Uneven Sharks thrash through ups and downs

In a way, it would have made sense had the Sharks lost to the Flames on Saturday and beaten the Oilers on Sunday.

After all, the Flames had won four straight and were ahead of the Sharks in the standings, while Edmonton had lost 11 in a row and hadn’t beaten a Western Conference team heading into the weekend.

But this Sharks team hasn’t made much sense this season, so it wasn’t a shock that they flipped the script, beating a tough Calgary squad and following it up by losing to the reeling Oilers.

This last weekend was the Sharks’ season in a nutshell. They showed grittiness and flashes of brilliance against a formidable opponent, but came out of the quick road trip with a sense of uncertainty, epitomizing the theme of inconsistency that has plagued them this season.

The Sharks have a maddening tendency to play down to inferior opponents. Case in point, the Oilers — once again at the bottom of the standings — managed to outplay and outshoot the Sharks on Sunday night.

San Jose came out of the gate lethargic, managing just two shots on goal in the first period to the Oilers’ 11, allowing Edmonton to jump in front and control the momentum of the game.

Their lone offense for the night was a result of raw skill. Patrick Marleau delivered a perfect no-look backhand pass to Tye McGinn for their lone goal, and they only sustained pressure late in the third trying unsuccessfully for a tying goal.

To be fair, San Jose was playing the back-end of a back-to-back and three games in four nights, while the Oilers had been off since Wednesday. Alex Stalock was making his first start in net since November, and every win streak has to be snapped somewhere.

But testing Oilers goaltender Ben Scrivens just twice in the first period and 21 times in the game — their fewest against the Oilers since 2006 — has to be concerning, even considering the circumstances.

Said head coach Todd McLellan to the media after the game:

“By the time we got our legs underneath us, we had already wasted 20 minutes. When we did win races, I didn’t think we had a lot of polish and weren’t very sharp with the puck. We didn’t sustain very much.”

He continued:

“We had two or three outnumbered rushes – 2-on-1’s – that we did nothing with. When we’re playing well, we become dangerous in those situations.”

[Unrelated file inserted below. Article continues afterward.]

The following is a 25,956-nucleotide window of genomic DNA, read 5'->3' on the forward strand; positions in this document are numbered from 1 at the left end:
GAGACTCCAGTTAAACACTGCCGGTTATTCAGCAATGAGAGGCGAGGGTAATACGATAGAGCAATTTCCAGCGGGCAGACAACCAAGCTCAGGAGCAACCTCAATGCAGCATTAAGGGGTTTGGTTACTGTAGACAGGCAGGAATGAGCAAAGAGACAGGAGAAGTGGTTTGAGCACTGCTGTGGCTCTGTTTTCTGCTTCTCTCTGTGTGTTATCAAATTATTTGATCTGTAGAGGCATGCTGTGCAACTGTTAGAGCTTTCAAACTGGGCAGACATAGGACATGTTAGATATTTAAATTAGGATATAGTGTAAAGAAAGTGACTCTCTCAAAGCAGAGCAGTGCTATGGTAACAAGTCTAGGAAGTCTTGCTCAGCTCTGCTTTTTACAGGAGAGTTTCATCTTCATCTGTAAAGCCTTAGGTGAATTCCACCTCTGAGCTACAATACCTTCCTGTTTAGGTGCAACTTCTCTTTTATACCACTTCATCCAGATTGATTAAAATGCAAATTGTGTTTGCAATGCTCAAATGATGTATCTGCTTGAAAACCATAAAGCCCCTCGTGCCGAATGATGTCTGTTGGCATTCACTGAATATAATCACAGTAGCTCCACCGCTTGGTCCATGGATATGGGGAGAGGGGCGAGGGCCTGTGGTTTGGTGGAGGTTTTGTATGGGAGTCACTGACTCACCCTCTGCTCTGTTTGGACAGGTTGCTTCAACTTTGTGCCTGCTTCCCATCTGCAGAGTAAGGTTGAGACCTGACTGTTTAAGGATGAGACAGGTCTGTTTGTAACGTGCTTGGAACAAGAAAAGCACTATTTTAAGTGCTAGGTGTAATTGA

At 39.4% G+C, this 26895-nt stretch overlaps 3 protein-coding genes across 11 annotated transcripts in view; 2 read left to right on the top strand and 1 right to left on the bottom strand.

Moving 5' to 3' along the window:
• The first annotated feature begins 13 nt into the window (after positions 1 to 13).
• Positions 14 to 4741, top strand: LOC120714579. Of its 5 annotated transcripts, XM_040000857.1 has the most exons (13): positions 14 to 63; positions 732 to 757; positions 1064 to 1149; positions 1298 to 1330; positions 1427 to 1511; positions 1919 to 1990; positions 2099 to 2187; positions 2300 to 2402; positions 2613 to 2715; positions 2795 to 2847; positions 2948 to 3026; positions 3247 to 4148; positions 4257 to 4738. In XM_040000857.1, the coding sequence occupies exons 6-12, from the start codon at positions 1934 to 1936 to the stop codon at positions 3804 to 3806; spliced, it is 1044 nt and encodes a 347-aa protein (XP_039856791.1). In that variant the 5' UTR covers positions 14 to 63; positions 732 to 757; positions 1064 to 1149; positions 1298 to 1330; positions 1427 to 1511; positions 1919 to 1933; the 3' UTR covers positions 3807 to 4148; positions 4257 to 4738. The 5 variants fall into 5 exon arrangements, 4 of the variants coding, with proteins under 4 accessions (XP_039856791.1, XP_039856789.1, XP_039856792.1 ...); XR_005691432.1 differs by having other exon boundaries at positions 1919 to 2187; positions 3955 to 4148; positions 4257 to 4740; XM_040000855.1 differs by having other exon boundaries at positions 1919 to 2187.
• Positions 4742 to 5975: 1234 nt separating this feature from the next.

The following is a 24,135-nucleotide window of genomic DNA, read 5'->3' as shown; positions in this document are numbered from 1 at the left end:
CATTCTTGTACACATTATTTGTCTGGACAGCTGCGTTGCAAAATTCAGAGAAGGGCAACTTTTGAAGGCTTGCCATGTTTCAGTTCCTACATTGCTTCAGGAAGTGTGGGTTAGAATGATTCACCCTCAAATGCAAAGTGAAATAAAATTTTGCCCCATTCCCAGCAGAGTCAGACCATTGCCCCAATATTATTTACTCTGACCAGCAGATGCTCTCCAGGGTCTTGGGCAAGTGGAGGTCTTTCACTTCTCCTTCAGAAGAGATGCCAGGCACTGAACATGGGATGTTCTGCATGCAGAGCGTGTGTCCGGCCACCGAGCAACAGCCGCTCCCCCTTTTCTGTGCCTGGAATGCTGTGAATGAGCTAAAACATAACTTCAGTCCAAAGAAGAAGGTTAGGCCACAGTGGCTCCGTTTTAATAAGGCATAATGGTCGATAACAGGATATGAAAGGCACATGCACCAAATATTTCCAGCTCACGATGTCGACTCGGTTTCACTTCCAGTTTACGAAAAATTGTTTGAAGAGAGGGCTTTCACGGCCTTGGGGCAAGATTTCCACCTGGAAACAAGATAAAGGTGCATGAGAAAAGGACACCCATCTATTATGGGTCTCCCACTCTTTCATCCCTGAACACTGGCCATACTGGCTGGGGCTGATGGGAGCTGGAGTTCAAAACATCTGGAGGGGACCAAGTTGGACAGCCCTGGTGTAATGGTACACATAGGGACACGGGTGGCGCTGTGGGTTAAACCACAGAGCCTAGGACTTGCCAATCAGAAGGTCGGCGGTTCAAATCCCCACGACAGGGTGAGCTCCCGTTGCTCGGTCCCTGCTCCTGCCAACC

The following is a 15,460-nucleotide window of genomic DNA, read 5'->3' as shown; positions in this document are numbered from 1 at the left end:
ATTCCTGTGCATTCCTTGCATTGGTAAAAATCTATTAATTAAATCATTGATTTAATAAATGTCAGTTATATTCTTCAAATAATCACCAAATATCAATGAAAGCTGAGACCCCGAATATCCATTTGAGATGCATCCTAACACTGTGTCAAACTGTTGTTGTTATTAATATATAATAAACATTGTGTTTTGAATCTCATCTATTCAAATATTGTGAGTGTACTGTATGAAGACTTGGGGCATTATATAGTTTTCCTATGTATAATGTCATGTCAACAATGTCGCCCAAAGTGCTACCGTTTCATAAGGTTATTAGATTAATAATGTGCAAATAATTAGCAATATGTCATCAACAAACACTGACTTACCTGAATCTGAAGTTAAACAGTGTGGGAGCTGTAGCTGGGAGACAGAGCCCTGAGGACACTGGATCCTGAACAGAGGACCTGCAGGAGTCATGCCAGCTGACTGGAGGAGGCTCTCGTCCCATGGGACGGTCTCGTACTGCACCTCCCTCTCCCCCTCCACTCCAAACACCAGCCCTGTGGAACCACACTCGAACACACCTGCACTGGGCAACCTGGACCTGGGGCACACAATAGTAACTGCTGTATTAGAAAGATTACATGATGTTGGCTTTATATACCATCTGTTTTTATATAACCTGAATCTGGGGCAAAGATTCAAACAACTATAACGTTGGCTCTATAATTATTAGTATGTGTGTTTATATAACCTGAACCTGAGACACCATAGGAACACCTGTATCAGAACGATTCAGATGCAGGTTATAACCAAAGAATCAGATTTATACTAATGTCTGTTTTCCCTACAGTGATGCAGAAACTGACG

Wind back the video, and McLellan’s remarks mirror those he made when the Sharks lost to the Sabres, Blue Jackets, and Panthers — all bottom-feeders, and all twice each.

These performances are puzzling when Sharks have the talent to play with the NHL’s best.

We’ve seen it when they beat the defending champion Kings on opening night.  We’ve seen it when they beat the Ducks twice. We’ve seen it when they came back from a 2-0 deficit to rout the Bruins on Thursday, then rallied again to defeat the Flames on Saturday.

But their inconsistency and losses to teams such as the Oilers have cost them dearly in the standings, and could come back to bite them if they miss out on a playoff spot.

Consider this: if the Sharks had won even half of their eight games against the Sabres, Blue Jackets, Panthers, Oilers, and Coyotes — if they had gone 4-4-0 instead of 0-6-2 — they would have 38 points right now instead of just 32 and be tied with Vancouver for the second-highest point total in the West.

A team makes the playoffs by beating inferior opponents and staying competitive against the better teams. The Sharks have played well against elite teams, but they have not taken care of business against lesser squads. Thus, they find themselves on the outside looking in on the playoff picture.

The Sharks can ill afford to continue this trend of inconsistency, especially in a packed Pacific Division with five teams fighting for three spots. San Jose can not overlook teams with poor records; beating them could be the difference between playing hockey in late April and watching from their couch.

The Sharks will see the NHL worst Oilers twice in their upcoming five-game homestand, and, based on what we’ve seen thus far, it’s hard to decide whether that’s good or bad.